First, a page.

I got through secondary school with good grades because the Malaysian education has an oversimplified syllabus. I made it through A Levels because my teachers spoon-fed me and held my hand through it all. I got into Penn because of all of these reasons and I mentioned the governor in my interview. I got my positions in clubs and organisations on campus because those interviews and applications are kind of a joke. I got all my internships because my dad knew someone who knew someone. Stroke after stroke of luck.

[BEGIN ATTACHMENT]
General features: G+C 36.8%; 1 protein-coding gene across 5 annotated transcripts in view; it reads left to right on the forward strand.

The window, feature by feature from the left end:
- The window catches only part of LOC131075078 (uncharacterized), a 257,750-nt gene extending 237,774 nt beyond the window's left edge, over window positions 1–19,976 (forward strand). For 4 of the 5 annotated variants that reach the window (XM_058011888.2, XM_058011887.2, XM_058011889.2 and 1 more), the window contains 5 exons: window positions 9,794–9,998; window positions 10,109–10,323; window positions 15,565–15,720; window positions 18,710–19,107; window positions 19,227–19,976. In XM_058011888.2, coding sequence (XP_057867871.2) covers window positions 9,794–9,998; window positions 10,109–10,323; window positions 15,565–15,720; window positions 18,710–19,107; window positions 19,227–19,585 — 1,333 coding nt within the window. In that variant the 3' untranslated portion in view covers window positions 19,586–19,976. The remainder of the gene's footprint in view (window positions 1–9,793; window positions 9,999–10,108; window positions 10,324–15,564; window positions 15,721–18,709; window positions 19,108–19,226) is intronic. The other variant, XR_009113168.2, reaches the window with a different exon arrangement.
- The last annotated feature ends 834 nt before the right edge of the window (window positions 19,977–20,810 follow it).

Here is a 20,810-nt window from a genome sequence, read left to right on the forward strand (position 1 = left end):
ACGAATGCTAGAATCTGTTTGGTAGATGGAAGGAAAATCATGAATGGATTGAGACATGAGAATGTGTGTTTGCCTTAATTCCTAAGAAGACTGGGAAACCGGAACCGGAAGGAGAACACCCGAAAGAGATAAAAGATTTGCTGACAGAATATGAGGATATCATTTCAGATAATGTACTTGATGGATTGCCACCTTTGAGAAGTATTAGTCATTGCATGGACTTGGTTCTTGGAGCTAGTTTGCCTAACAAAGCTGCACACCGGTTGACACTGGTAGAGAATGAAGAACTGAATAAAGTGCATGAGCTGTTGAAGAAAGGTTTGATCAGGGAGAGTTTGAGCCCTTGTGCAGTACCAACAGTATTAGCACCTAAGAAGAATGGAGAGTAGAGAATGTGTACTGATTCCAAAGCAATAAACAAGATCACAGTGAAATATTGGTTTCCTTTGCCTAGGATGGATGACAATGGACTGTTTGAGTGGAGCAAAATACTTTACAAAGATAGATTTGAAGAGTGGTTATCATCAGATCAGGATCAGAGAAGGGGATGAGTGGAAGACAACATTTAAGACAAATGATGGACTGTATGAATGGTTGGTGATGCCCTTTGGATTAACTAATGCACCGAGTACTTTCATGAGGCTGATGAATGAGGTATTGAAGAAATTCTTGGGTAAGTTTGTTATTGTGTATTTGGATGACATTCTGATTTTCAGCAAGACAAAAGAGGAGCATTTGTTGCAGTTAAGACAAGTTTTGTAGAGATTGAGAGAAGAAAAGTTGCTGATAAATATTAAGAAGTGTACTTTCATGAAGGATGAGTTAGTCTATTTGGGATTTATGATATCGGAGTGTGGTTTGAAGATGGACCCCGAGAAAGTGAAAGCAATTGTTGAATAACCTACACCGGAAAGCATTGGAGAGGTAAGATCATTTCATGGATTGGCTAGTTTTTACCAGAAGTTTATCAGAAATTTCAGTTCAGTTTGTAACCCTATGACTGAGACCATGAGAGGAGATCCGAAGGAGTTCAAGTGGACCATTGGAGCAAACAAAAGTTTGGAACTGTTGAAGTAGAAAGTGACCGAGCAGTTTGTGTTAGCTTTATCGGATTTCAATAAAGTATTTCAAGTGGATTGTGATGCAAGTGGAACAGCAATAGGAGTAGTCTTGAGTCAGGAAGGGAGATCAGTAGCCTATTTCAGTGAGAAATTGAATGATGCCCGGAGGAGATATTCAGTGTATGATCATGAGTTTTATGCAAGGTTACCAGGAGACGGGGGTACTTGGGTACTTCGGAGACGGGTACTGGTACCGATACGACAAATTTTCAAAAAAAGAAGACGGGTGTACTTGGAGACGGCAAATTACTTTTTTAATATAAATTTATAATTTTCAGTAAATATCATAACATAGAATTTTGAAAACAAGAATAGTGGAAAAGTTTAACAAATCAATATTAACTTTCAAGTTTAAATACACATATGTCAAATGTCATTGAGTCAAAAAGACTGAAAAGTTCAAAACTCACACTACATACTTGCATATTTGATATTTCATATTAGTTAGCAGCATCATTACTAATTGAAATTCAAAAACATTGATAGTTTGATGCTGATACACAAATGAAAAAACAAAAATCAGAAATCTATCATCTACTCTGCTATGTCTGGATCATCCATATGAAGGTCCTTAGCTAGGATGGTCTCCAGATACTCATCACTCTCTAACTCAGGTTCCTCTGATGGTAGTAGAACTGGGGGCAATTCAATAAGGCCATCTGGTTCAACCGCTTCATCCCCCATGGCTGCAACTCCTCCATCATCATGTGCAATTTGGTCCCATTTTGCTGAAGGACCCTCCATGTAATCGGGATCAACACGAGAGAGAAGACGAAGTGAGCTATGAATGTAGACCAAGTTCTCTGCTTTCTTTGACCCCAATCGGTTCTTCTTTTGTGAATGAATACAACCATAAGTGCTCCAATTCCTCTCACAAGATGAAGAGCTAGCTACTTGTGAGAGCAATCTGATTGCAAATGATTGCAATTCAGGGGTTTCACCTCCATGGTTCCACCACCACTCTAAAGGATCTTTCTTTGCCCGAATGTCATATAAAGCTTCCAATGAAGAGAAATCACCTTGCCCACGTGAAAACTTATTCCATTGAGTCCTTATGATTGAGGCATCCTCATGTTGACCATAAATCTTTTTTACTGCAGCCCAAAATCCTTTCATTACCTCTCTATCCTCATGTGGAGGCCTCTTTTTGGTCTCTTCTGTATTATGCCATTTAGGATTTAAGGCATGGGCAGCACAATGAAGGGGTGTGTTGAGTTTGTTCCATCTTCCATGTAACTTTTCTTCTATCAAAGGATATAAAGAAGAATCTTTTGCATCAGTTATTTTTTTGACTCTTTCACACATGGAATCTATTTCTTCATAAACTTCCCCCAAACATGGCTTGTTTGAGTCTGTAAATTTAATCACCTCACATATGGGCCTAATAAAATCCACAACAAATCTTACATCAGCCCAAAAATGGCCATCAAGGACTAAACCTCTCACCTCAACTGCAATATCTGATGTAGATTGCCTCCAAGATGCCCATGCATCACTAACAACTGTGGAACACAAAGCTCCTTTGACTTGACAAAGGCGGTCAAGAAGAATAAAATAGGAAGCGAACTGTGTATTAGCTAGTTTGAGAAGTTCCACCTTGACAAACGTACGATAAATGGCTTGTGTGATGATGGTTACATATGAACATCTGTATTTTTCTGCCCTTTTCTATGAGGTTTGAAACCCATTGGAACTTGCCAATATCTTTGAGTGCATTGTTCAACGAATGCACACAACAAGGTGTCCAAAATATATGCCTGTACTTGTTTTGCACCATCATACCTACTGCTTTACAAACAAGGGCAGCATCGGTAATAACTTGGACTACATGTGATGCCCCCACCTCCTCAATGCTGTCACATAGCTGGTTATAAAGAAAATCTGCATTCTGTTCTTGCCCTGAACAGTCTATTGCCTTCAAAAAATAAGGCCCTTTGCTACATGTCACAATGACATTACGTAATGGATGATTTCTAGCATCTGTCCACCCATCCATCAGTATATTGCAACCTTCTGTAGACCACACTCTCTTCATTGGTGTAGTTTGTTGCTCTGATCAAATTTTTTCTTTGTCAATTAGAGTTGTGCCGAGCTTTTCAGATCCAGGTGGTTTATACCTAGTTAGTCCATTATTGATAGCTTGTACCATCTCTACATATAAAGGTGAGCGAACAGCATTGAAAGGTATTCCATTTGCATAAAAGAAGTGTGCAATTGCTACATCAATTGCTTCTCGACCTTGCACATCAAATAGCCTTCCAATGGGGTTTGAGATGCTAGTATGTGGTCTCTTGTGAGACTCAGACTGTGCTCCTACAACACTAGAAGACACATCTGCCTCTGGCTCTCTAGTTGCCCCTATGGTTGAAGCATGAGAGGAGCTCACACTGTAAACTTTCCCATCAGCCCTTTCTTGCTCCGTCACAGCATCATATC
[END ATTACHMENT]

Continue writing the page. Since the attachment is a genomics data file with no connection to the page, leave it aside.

The thing about this is that I’ve spent years watching my back, hoping no one realizes I have made it this far by a little act of miracle. Don’t get me wrong: I believe that God is the best of planners and I’m not really questioning my fate, if that makes sense. I just sometimes feel I am in places far, far, far beyond where I think I deserve to be and I’m scared people will find out and be frustrated with or angry at me. What’s more, I even feel guilty for “taking” this opportunity from someone who might have deserved it more and then not making the most of my chance.